The main area that Ahgases see an issue is with regards to group management and promotions. Early last year JYPE partnered with Sony Music Entertainment's The Orchard for global digital and physical distribution of releases from JYPE artiste to United States, Europe and beyond, citing a goal of expanding the label's global presence. This meant that artistes like GOT7 would see a much larger presence across digital platforms. Or so Ahgases were led to believe. Despite being one of their top-performing acts, GOT7, along with fellow Division 2 acts like ITZY, appear to be the only JYPE artistes without album sales within the US. Ahgases began trending #WeNeedGOT7OnAmazon earlier this year, demanding distribution of GOT7 releases via Amazon, something that the label already does for Division 1 acts like Stray Kids and Division 3 acts like Twice.
The company has not yet addressed this complaint. But adding insult to injury, for a group that was marketed as an international act, JYPE appears to have no regard for making their content accessible to their targetted audience: international Ahgases. Currently, it's the group's fans that translate all of their work and subtitle all their videos to make them accessible for fans worldwide. Additionally, GOT7's fandom has been at the forefront of the group's marketing campaigns: they paid for YouTube ads to help promote 'Not by the Moon', in addition to local Korean ads and Billboards, which ideally would be done by the group's label and not their fans. Worse still, it's the Ahgases that contact shows like Dingo, Good Day New York, Knowing Brothers and more to have GOT7 appear on them. The band members have themselves stated in interviews and social media that they would love to appear on a variety of shows, but have been barred from doing so by JYPE on account of founder and producer Park Jin-young's insistence that they are not "funny enough". The members have repeatedly called out the company for failing to get them on shows, but it appears their complaints have gone largely unnoticed.
Park's treatment of the group has been further highlighted as an issue. Across multiple interviews, he has been heard berating the members for everything, from their singing, rapping, dancing to writing skills, besides their ability to perform well on shows. He is also notorious for rejecting songs written by the group themselves, or alternatively, ordering several rewrites until it meets a specific sound that he defines as the group's 'color'. Additionally, GOT7 do not get to select their own title tracks.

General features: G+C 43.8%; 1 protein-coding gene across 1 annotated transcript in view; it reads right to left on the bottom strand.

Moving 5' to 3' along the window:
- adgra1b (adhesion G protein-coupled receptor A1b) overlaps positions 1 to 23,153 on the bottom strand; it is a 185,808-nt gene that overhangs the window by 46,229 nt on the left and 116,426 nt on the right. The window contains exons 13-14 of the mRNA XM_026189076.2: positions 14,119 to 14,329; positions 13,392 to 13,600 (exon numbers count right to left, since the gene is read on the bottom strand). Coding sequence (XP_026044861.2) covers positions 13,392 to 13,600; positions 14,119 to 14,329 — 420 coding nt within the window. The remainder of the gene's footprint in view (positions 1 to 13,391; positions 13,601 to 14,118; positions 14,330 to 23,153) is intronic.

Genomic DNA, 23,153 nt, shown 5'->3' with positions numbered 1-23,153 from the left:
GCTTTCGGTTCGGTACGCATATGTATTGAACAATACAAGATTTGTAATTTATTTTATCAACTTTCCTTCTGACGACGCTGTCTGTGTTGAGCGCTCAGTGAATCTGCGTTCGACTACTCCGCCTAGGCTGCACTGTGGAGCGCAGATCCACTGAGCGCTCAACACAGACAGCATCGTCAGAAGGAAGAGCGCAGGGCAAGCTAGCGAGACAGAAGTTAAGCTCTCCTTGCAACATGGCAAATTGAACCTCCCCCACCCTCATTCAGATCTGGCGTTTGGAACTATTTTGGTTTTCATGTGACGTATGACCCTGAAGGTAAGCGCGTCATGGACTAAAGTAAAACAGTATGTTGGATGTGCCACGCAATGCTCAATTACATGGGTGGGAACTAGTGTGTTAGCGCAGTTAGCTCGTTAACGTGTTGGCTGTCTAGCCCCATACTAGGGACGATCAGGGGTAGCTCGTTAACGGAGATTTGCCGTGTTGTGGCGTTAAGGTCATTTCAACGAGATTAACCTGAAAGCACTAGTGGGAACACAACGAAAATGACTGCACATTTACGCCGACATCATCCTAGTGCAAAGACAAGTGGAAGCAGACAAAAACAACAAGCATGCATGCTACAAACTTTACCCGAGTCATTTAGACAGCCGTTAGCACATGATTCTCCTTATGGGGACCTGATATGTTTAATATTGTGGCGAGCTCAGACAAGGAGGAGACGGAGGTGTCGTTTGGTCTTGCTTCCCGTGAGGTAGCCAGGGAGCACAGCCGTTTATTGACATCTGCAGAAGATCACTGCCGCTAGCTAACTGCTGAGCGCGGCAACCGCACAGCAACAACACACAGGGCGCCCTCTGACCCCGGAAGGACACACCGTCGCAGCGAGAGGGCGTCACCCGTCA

In addition to not promoting the group or allowing them to define their own artistry, however, JYPE has fallen far below the standard when it comes to the group's safety. A major issue within K-pop is the existence of Sasaeng or 'stalker fans' who go far beyond cyberbullying artists: they actively hunt them down. From calling them incessantly through all hours of the day to breaking into their apartments to physically assaulting them in public to leaking private information to attempting to kidnap and poison idols, Sasaengs have plagued the industry for decades and made living a normal life quite impossible for many in the industry. GOT7 members posted statements on social media last year demanding that fans stop stalking them or breaking into their homes and agency headquarters, and Youngjae has been extremely vocal about the daily harassment he receives via phone, texts and beyond. But despite JYPE's firm stance against fans who harass artists, which includes taking legal action against online harassment and increasing security around several artists who have been repeatedly hounded by stalkers, no such action has been taken for members of GOT7 over their career.
From mismanagement and lack of protocol when it comes to artist safety to essentially having the fandom provide user-generated content as opposed to doing the work themselves, it appears JYPE has a lot to answer for, as far as Ahgases are concerned. Yet, seven years into the game, it seems like the label has no real intention of meeting the fan demands nor fulfilling the wishes of the members themselves. And sadly, it's GOT7 that ultimately suffers for it.